There is plenty of medication that is legal, gets you high, is addictive, and extremely harmful.

    This can even be said for some over the counter medications.
     
  11. BleedingHeadKen

    BleedingHeadKen Well-Known Member

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    Then we might as well refer to salt as harmless. Or coffee. Everything in moderation, including marijuana.

    And you claim that marijuana harms people other than those ingesting it? Tell me, when a person lights up a joint, who is the victim?

    On the contrary, it is an issue of morality because it has entirely to do with self-ownership and, by extension, the right to use one's body in whatever manner one see fit.

    Those who aren't obedient to authority because obedience is demanded like to tweak the nose of authority with overt references to that which authority has insisted is verboten.

    Well, I'm not one to hide behind the medical marijuana debate. Government has always been dishonest about drugs and the war on human behaviors. I have no problem with doing whatever is necessary, so long as it is peaceful, in order to, step by step, re-legalize drugs starting with marijuana.

    If it's ok for sick people, why isn't it ok for healthy people?
     
  12. DeathStar

    DeathStar Banned

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    Why?

    Because you're an evil sonofa(*)(*)(*)(*)(*) for doing something harmless that helps you live your peaceful life, that's why.

    :roll:

    I don't understand fascists, really
     
  13. diligent

    diligent New Member

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    I notice you didn't emphasise the fact that the report used the word 'occasionally' (smoking marijuana) and this sentence:

    'However, they warned that the risks of heavy marijuana use were difficult to assess and cautioned against regular or frequent smoking."

    When you are qouting statements, it's best that you quote them properly or you willbe found out!
     
  14. dreadpiratejaymo

    dreadpiratejaymo New Member

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    By occasional they mean "One joint a day for seven years". That doesn't sound very occasional to me...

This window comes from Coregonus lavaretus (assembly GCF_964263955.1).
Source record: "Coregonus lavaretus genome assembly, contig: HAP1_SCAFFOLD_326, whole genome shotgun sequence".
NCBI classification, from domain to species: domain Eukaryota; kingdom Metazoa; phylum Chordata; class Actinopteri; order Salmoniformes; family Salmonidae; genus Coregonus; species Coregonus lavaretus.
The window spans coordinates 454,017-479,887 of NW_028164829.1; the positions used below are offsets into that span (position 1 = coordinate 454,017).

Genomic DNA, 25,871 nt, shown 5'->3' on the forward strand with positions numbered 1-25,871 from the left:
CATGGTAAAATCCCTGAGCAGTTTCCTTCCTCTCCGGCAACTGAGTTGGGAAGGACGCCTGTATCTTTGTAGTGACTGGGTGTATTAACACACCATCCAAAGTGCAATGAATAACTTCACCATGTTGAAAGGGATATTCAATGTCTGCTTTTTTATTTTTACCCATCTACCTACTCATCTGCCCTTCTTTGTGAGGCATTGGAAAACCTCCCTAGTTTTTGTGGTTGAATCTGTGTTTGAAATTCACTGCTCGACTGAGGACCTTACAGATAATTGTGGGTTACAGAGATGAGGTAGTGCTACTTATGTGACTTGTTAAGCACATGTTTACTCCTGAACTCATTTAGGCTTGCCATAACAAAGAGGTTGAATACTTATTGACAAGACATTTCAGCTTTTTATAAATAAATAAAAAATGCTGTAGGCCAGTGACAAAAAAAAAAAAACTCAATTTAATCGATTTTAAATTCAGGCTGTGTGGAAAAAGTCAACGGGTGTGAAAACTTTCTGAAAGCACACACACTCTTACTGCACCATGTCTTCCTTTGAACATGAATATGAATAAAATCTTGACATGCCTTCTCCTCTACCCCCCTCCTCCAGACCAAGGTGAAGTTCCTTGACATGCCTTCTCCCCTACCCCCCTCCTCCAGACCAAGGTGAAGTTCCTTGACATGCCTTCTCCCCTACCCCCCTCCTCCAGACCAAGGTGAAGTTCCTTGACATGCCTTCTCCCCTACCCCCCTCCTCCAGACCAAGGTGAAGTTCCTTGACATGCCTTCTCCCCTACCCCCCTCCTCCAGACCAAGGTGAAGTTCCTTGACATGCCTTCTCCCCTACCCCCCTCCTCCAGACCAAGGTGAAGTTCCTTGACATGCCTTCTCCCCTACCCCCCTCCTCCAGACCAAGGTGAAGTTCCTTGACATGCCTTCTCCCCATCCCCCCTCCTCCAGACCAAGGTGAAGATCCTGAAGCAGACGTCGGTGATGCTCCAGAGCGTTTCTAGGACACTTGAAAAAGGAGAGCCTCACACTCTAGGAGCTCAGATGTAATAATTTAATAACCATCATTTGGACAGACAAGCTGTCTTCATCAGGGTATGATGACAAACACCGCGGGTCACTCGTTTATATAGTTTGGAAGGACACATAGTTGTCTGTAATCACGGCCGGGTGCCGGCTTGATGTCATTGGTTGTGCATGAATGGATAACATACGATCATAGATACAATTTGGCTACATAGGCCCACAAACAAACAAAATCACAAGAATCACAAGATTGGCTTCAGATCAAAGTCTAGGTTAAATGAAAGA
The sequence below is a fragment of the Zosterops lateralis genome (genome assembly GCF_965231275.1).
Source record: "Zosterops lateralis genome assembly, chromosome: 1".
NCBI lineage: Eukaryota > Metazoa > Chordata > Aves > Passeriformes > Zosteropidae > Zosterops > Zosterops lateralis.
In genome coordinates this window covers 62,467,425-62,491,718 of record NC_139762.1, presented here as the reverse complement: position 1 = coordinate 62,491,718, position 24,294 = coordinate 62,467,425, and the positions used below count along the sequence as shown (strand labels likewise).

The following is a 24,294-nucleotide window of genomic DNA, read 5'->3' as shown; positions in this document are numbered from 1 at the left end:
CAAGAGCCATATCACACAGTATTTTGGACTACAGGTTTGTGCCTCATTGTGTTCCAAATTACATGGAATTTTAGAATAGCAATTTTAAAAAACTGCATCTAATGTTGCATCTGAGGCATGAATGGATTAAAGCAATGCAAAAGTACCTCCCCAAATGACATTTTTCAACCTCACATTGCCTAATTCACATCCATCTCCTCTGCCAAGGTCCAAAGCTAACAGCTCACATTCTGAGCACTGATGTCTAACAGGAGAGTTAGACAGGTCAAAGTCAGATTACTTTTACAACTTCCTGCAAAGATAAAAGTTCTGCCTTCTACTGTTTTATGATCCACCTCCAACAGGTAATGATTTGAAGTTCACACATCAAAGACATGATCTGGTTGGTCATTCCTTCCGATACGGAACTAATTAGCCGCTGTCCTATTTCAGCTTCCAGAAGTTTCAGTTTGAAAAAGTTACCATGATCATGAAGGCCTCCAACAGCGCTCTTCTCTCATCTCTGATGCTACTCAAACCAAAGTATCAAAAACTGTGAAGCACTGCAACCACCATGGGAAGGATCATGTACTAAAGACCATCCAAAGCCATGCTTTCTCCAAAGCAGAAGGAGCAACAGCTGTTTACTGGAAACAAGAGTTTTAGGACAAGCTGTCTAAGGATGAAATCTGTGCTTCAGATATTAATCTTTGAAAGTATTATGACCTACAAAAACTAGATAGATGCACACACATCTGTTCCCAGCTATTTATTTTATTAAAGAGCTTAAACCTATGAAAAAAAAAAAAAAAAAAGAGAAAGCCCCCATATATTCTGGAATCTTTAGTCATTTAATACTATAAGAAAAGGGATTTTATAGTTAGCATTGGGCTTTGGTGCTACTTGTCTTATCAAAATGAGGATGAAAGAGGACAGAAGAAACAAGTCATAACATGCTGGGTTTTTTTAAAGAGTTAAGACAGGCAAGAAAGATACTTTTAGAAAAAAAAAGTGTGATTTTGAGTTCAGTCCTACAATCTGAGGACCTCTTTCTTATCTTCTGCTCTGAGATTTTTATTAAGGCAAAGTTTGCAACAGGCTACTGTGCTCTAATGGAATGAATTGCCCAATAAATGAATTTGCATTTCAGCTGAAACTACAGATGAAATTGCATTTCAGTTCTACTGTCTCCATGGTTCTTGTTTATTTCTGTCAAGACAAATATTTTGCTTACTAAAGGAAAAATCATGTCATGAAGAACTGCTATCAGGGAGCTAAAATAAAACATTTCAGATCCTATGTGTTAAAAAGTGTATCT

Notice how it's the smoking of the drug that is bad for you? The drug is much MUCH more effective when it is ingested. Apparently it is safer, too.

    You have to use a LOT more to feel the effect, so people generally save money by smoking it instead.

    ?

    Title of the article:

    vs. title of the thread:

    What did I misquote?
     
  15. dreadpiratejaymo

    dreadpiratejaymo New Member

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    ...

    The federal government can (and does) still prosecute users and owners of medical dispensaries in the states where it is "legal".

    Even so, I live in TN. The closest state to me where it is legal (on the state level only) is New Jersey. It takes about 11 hours to get there from here.
     
  16. HonestJoe

    HonestJoe Well-Known Member

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    As I said, it was the implication I received. You focused on the positive statement and suggested it means nobody should deny marijuana for medical reasons but you ignored the references to other potential risks.

    And they are widely recognised as such and are supplied and used with care and controls. As I've said, I'm all for marijuana or derivatives of it being used for medical treatment. What I object to is the biased views in favour of it overlooking any difficulties or complications involved, biases no better than those irrationally against it because it's an illegal drug. I don't think it should be treated differently to any other potential medicine, positively or negatively.

    I'm basically looking at the difference between telling people with infections to eat mouldy bread or developing penicillin.
     
  17. dreadpiratejaymo

    dreadpiratejaymo New Member

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    Which are all related to smoking. I would much rather ingest it than smoke it. If it weren't illegal, I could afford to buy enough to ingest it.

    Problem solved.

    How about OTC medications that are abused? Ever heard of teenagers drinking cough Syrup? That is because Dextromathoraphin is a powerful hallucinogen. How about pseudoephedrine? You can still buy it without a scrip, then use it to make meth.

    Setting them on the shelf where any 15 year old can steal them isn't supplying them with care and control.
     
  18. HonestJoe

    HonestJoe Well-Known Member

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    Possibly. It depends on how and where it was legalised (or decriminalised) and while it might solve your problem, it could create problems for other people. We don't allow for the use of opiate based pain-killers by simply making all opiates legal.

    Again, I'm not against marijuana based medicines being developed and made available. That development would include processing, dosage and delivery methods to reduce any side-effects. Just like anything else.

    I never said the existing system was perfect (nothing is). I don't see how any of that is an argument for circumventing that system for marijuana alone.
     
  19. acm202

    acm202 New Member

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    The title is deceiving. A quote from the article, "In our findings we see hints of harm in pulmonary function with heavy use", shows there's some kind of damage to our lungs. Besides in the same article, it states "other studies have shown that marijuana use increases a user's likelihood of a heart attack... and impairs the immune system's ability to fight disease".
     
  20. dreadpiratejaymo

    dreadpiratejaymo New Member

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    It isn't an argument for/against circumventing. It is evidence that a statement you made is not correct.

    That statement being